The title story in this collection--first published in March, 1960--is neither very sinister nor very fantastic. Some of the others in here fill that bill nicely and were adapted into episodes of The Twilight Zone. Nay, the story "Night Run" is better described as gritty noir, and in my opinion, it is the best piece of fiction that Charles Beaumont ever published during his entire career.
Here's the opening, narrated by the trumpet player in a jazz band:
He was a scrawny white kid with junkie eyes and no place for his hands, but he had the look. The way he ankled past the tables, all along by himself; the way he yanked the stool, then, and sat there doing nothing; you could tell. He wasn't going to the music. The music had to come to him. And he could wait. . .
The kid's hands crawled up and settled on the keys. They started to walk, slow and easy, taking their time. No intro. No chords. Just, all of a sudden, music.
The music is the blues. The kid plays with the band, and the band plays jazz, but the kid turns everything into the blues, deeply felt and infinitely sorrowful. He doesn't hit all the notes, just the right ones.
The kid swung into some chestnuts, "St. James Infirmary" and "Bill Bailey." But what he did to them was vicious. St. James came out a place full of spiders and snakes and screaming broads, and Bailey was a dirty bastard who left his woman when he need her most. He played "Stardust" like a boy scout helping a cripple across the street. And you want to know something about "Sweet Georgia Brown"? Just another seedy hustler too tired to turn a trick.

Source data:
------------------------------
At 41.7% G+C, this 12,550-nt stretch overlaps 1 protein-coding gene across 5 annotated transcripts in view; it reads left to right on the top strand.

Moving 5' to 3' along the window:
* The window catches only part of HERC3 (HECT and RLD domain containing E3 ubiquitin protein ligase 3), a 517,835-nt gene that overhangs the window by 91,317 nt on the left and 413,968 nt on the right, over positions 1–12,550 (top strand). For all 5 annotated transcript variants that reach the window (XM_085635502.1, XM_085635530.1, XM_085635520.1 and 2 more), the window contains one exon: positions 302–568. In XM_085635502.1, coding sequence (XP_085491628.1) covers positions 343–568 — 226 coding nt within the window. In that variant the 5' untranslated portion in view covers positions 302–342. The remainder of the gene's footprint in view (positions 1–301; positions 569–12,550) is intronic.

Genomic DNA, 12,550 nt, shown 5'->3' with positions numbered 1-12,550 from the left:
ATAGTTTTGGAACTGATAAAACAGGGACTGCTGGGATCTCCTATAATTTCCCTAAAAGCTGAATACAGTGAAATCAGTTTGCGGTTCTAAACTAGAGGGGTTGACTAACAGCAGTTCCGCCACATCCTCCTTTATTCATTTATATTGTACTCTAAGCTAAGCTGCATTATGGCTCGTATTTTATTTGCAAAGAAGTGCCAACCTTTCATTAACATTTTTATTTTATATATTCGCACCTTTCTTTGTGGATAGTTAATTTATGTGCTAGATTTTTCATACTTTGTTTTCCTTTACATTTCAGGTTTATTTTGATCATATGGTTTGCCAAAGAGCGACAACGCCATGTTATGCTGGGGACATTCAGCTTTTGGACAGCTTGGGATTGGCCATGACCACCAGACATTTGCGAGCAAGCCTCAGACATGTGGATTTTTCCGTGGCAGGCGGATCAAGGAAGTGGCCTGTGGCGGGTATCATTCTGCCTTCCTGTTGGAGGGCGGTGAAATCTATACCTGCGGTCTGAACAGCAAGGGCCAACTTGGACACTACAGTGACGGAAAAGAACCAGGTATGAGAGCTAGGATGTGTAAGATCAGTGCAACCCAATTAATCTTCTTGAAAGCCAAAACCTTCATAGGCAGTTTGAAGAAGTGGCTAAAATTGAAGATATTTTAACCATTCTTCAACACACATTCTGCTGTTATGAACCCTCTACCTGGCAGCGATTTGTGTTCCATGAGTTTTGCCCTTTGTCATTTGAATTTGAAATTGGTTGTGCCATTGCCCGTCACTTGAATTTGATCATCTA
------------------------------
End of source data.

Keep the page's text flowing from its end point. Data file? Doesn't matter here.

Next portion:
Beaumont's narrator goes on to describe the kid's methods, an impromptu college course on the blues, replete with the bebop slang of the 1950s. The band's signature tune is "Night Ride," but the only horse the kid has anything to do with is heroin. Like many of the blues artists of his time, his personal life is a nightmare, caught in the vortex of addiction, spiraling downward. His only outlet is the piano.
The first plot twist is that, after the kid falls in love again, his new lover helps him to regain balance in his life. But then his deeply felt blues talent starts to dry up as well. With a normal life, he can still be a journeyman musician, just not one of the greats. There are plot twists after that, but I'll not spoil it for you.
I also recommend Geoff Dyer's But Beautiful: A Book About Jazz. As if picking up exactly where "Night Ride" left off, Dyer's jazzy descriptions of jazz zing with colorful metaphors and snazzy similes. He creates amazing riffs on the lives and music of jazz greats, including Art Pepper, Bud Powell, Thelonious Monk, Charles Mingus, Chet Baker, Ben Webster, Lester Young, and Duke Ellington.
I read Dyer's book back when it first came out. I touted it to everyone, amazed that it didn't immediately become a bestseller. I can recall first reading Raymond Chandler as a kid, being charmed by his figures of speech. That memory arose soon after beginning this book, as Mingus's "bass marched everyone along like a bayonet in a prisoner’s back.” Monk “played each note as though astonished by the previous one,” often leaving the feeling that “the song seemed to have turned inside out.”
These are not rare examples; Dyer does this stuff page after page. Although the prose is rich, the cream on top is balanced by a sense of timing, insights that make you shake your head in wonder, and that beauty offset by the deep tragedy of its players, strung out on drugs, riding the nightmare too.
But what a beautiful book!